Why are interest rates likely to rise?
The base rate, also referred to as the bank rate, is put forward by the Monetary Policy Committee of the Bank of England.
This serves two main purposes. One is to regulate the UK economy in a way that allows it to flourish and the other is to decide which level it will lend money to banks.
Interest rates have a drastic impact on savings, mortgages, borrowing costs, and pensions so these upcoming changes to the base rate are likely to affect most UK businesses and households.
Initially, interest rates were cut due to the coronavirus outbreak. Since the very start, lockdown measures that were a response to the outbreak left businesses no choice but to close and they also caused countless job losses – or jobs being put on hold.
As a response to the outbreak, to lower the costs businesses and households must pay and make loans cheaper, two cuts were made to the base rate. As a result, it sat at a record low of only 0.1% until this week.
Since new cases of the Omicron variant were discovered across the UK, it was anticipated that interest rates wouldn't rise after all, but the MPC decided they needed to act as the cost of living rose by 5.1% in the year to November - the highest rate since September 2011 and well above the Bank's 2% inflation target.
This latest interest rate rise is only very gradual, so shouldn't have too much impact on borrowers or savers, but further interest rate rises are expected for the new year to combat rising inflation.
Mortgage rate changes and the future impact
When interest rates rise, this also affects mortgage rates, meaning many mortgage repayments are likely to increase.
The good news is a high number of people across the UK are using fixed-term products, meaning that many Brits will not be subject to immediate changes to the cost of monthly repayment rates.
On the opposite side of the spectrum, those who have variable mortgages such as tracker mortgages will see immediate changes to costs. This type of mortgage follows an added rate as well as the Bank of England’s base rate as the standard.
Many homeowners and prospective homeowners are already struggling due to the cost of the items they use in day-to-day life increasing in price, with inflation continuing to soar.
If the mortgage rates do increase, as they will now be expected to, many Brits will find it more expensive to borrow throughout the upcoming months.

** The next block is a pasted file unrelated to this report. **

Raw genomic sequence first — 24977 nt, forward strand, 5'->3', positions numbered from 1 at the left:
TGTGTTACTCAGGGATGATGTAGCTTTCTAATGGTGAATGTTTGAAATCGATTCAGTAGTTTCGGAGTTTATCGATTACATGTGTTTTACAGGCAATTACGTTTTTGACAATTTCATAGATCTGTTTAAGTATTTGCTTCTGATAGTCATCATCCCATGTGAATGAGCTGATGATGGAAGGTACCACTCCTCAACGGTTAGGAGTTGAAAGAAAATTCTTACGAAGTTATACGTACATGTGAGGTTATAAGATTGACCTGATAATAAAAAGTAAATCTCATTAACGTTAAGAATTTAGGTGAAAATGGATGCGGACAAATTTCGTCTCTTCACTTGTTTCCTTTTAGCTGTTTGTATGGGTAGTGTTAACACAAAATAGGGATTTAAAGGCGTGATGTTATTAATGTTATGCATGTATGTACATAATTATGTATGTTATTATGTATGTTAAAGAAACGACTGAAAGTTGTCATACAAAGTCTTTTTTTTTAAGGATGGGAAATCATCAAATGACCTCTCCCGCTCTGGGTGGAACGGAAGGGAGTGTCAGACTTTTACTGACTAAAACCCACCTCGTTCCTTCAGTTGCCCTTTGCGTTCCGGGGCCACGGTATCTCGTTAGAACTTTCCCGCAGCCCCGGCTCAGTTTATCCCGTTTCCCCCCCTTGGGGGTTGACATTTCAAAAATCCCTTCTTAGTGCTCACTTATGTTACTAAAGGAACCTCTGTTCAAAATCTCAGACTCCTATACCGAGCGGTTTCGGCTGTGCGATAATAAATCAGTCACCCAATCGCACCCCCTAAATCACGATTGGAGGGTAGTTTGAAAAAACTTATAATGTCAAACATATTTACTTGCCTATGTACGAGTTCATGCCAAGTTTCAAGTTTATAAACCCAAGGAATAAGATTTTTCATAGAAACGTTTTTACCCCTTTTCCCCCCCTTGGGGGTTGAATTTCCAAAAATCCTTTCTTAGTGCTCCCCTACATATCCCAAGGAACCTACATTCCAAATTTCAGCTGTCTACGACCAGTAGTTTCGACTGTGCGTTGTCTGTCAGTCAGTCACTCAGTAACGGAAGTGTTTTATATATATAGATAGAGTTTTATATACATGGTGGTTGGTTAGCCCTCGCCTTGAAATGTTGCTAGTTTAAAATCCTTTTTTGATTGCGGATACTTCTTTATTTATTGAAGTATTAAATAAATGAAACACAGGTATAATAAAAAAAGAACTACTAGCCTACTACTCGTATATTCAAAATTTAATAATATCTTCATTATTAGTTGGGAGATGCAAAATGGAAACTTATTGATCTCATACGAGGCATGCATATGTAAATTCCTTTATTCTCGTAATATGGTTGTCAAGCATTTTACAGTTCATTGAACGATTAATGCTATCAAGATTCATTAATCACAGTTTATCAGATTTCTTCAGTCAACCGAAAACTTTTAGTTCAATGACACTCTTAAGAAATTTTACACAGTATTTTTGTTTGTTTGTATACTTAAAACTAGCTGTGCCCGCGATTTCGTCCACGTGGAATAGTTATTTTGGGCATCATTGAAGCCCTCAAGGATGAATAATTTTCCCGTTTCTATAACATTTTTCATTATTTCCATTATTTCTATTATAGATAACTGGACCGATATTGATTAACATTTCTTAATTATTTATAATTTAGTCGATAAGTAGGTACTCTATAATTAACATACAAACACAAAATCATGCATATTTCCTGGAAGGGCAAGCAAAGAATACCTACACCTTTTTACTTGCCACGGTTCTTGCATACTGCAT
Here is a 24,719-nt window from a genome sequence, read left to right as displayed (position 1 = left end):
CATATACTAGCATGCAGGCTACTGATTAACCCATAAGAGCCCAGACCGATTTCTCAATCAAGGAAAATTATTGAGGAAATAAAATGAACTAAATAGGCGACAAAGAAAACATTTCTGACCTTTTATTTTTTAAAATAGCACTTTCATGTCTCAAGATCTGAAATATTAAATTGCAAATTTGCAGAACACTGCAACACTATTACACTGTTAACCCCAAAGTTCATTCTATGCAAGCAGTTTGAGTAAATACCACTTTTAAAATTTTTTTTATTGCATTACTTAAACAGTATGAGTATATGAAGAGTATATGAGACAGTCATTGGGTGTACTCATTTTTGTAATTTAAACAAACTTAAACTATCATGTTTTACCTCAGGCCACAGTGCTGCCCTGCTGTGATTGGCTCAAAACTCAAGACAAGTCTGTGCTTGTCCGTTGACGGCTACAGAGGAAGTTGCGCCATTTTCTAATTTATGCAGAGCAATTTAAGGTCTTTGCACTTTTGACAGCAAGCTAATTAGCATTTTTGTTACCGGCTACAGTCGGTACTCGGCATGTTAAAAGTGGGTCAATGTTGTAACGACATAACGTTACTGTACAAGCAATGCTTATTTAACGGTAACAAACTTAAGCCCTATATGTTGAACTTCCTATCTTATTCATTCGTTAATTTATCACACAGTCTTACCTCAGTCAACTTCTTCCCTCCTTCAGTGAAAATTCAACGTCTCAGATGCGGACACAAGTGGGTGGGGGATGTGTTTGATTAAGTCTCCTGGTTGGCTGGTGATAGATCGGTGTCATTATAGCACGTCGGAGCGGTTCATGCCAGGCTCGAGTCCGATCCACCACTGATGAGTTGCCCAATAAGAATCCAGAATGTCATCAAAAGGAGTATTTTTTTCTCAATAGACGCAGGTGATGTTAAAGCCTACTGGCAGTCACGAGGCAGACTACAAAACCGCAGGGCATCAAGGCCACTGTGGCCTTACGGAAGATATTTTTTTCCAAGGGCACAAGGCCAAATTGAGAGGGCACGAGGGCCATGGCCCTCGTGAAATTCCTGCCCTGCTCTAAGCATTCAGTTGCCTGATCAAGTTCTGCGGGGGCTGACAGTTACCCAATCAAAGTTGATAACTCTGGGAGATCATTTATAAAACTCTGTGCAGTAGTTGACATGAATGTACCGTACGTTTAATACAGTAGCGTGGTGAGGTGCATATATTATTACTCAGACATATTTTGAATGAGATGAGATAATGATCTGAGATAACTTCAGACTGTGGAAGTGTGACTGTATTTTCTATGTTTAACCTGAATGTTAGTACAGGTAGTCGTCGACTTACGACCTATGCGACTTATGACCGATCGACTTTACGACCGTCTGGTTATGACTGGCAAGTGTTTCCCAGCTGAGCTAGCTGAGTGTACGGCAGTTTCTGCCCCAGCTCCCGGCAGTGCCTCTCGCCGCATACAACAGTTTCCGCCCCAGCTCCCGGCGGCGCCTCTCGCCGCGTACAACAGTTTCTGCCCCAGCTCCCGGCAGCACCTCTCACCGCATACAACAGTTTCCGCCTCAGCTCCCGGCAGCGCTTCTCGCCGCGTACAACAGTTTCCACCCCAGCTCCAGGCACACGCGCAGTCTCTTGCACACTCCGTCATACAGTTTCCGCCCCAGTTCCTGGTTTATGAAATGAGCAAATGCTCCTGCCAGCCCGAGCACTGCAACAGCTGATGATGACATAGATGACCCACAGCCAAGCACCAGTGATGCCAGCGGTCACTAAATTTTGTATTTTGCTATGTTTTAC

Mortgage trends to continue
Although interest rates have now risen and are expected to rise again, mortgage trends such as low-cost deposits and high loan-to-value mortgages are set to continue, putting prospective homeowners at greater ease.
The housing supply and demand discrepancy has increased house price growth through the UK, and it has also made the market a very competitive one. This trend seems guaranteed to feed into 2022.
Another trend that we can expect to see in 2022 is the ratio of average home prices to earnings remaining extortionately high. Recent figures show for first-time buyers the average house price is five times more than standard earnings. In areas such as London, the ratio is over 10 times more.
Low-cost deposits make purchasing a home more attainable as putting together a hefty deposit is often impossible for people on lower incomes.
Throughout 2022, good borrowing/lending conditions and schemes like the 95% mortgage guarantee scheme will continue to help prospective buyers own a property of their own.
With interest rate changes and potentially more on the way, coupled with current mortgage trends remaining in play, now is the time to weigh up all options available.
The UK Adviser takes a holistic view and suggests the best methods that suits individual circumstances.
Whether a first-time buyer, portfolio landlord, or business owner, The UK Adviser can help you throughout your financial endeavours.
*Maxim Cohen is founder and chief executive of UK Adviser